The hydroponic gardening technique called aeroponics has received much attention lately for its ability to grow living plants so quickly. In the past, the advantages of aeroponics were often hard to realize due to the temperamental nature of the technique. This article explores simple design changes that turn this touchy technique into one reliable high-performance system.
The main problem I have always had with building a homemade aeroponics system is the clogging spray nozzles. I was in a hydroponics supply store the other day when it occurred to me the aeroponics system I was looking at did not use any spray heads. As I looked over the new hydroponic gardening system, I marveled at how simple the design really was. With the right pump and correct assembly, the following homemade aeroponics system is relatively problem free.
There are four main parts to this simple system. There is a 20 gallon (75 liter) reservoir. There are several channels 4 or 6 inches in diameter and several feet long. Every 6 or 8 inches there is a hole drilled into the channel to accommodate a plant. The channels are pitched to allow drainage back to the reservoir. Next is a 1/2 inch line, run down the center of each channel and capped at the end. All the lines are connected at the other end by a manifold. Finally, the manifold attaches to a pump. At any point along the 1/2 line where spray is desired a 1/16 inch drill bit is used to cleanly make a small hole (usually one between each plant site).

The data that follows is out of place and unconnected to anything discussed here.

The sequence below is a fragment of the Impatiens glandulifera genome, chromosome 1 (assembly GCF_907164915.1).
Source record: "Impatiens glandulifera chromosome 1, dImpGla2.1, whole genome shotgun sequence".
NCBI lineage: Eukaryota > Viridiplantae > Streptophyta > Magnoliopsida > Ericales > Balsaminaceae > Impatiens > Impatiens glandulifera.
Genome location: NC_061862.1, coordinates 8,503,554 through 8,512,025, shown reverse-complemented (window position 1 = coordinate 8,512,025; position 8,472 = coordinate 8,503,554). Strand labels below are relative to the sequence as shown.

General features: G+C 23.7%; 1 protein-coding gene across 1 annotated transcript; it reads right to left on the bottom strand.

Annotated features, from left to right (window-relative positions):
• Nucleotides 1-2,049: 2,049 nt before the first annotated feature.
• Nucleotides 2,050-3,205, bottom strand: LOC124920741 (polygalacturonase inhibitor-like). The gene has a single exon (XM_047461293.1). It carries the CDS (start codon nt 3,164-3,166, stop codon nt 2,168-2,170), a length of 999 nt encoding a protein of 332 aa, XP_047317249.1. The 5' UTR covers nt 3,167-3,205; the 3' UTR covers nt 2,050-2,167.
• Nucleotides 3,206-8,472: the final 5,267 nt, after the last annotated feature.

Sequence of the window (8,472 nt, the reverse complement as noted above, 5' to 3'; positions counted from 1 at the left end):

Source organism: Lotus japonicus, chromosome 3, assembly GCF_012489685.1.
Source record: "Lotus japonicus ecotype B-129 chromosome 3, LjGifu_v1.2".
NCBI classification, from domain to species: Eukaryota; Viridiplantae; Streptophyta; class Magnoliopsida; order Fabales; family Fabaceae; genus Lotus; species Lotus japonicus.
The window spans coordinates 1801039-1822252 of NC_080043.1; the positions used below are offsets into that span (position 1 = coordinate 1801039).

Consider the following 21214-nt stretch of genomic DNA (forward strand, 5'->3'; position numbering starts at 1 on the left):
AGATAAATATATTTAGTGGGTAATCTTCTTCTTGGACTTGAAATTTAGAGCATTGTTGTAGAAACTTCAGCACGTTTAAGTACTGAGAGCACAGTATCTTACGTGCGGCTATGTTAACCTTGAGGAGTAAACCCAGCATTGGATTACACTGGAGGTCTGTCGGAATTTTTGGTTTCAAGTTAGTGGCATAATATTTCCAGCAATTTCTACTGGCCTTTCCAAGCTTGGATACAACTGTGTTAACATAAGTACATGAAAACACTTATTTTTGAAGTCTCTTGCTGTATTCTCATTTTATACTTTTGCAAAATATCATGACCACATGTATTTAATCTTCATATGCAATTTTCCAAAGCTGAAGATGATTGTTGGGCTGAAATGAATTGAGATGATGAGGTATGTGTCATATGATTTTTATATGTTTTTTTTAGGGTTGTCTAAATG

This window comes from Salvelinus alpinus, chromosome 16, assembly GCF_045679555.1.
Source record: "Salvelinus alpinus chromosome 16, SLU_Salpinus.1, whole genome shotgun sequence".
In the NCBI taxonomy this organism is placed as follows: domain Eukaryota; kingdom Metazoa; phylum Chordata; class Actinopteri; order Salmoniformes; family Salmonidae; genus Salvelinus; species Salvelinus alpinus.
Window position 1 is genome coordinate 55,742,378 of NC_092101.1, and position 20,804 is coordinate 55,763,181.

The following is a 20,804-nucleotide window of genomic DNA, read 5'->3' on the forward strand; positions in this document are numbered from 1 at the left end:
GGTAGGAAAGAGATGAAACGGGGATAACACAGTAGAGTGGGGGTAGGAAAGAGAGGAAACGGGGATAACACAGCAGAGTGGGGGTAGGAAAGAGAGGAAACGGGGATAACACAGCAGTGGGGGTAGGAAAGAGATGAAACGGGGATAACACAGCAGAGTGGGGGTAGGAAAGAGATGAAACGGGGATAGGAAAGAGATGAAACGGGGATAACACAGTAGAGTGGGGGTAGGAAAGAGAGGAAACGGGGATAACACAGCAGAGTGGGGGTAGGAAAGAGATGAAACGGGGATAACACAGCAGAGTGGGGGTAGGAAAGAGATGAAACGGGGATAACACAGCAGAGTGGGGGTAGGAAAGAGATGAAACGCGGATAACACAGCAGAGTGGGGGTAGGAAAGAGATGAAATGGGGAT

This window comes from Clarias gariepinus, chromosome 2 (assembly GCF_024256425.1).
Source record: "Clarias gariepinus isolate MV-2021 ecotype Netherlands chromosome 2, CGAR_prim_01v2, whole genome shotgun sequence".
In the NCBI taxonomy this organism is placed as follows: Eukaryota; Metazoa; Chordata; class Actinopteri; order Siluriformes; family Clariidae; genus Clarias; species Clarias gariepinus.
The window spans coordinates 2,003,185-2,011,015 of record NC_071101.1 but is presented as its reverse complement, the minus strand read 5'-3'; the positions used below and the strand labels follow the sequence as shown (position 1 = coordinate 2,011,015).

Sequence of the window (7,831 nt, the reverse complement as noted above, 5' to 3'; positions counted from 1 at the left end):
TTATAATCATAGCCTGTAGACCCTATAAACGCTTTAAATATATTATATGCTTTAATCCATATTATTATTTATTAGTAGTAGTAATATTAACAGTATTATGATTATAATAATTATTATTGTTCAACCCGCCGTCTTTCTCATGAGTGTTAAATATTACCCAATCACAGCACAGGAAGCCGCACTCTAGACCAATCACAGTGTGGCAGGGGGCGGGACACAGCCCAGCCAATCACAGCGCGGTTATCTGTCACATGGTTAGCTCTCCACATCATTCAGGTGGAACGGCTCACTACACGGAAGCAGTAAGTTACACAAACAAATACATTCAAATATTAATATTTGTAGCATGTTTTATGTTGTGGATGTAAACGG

First, 1/2 inch PVC is cut to length and capped at one end. Spray locations are marked and drilled into the 1/2 inch PVC. A 1/2 inch line is run through the length of each channel, which is made from 4 or 6 inch PVC. The line is held in place by drilling two small holes and fastening a zip tie every few feet.
One end of each channel will have to be sealed with an end cap. The other end may be sealed or left open, depending on how drainage back to the reservoir is to be accomplished. 2 1/2 or 3 inch holes are cut every 6 to 8 inches in the channel to accommodate netted pots (or other planting containers).
At one end of the homemade aeroponics system, the 1/2 inch lines elbow out of their channels and are joined together by a series of "T" fittings. This is known as the manifold. One end of the manifold is left open to connect to the pump. Your pump may be an external pump or you may use a submersible pump. Either way, the pump needs to be able to deliver a water pressure of 45 to 60 psi to each of the 1/2 inch lines coming from the manifold.
Finally, any large, cheap, plastic storage tote may be used for the nutrient reservoir. A homemade aeroponics system with 24 to 36 plant sites would require a 20 gallon (75 liter) reservoir. It is always best to choose a dark tote, to keep as much light from the nutrient reservoir as possible. This will prevent algae growth and therefore help prevent fungus gnats. Whenever constructing a homemade hydroponics system you should always use PVC, and not CPVC. CPVC is known to slowly leach harmful chemicals. To prevent leaks, be sure to use PVC cleaner on all parts BEFORE you apply PVC glue and join the parts.
With systems becoming this simple, it is no surprise many people are interested in the faster growth rates aeroponics has to offer.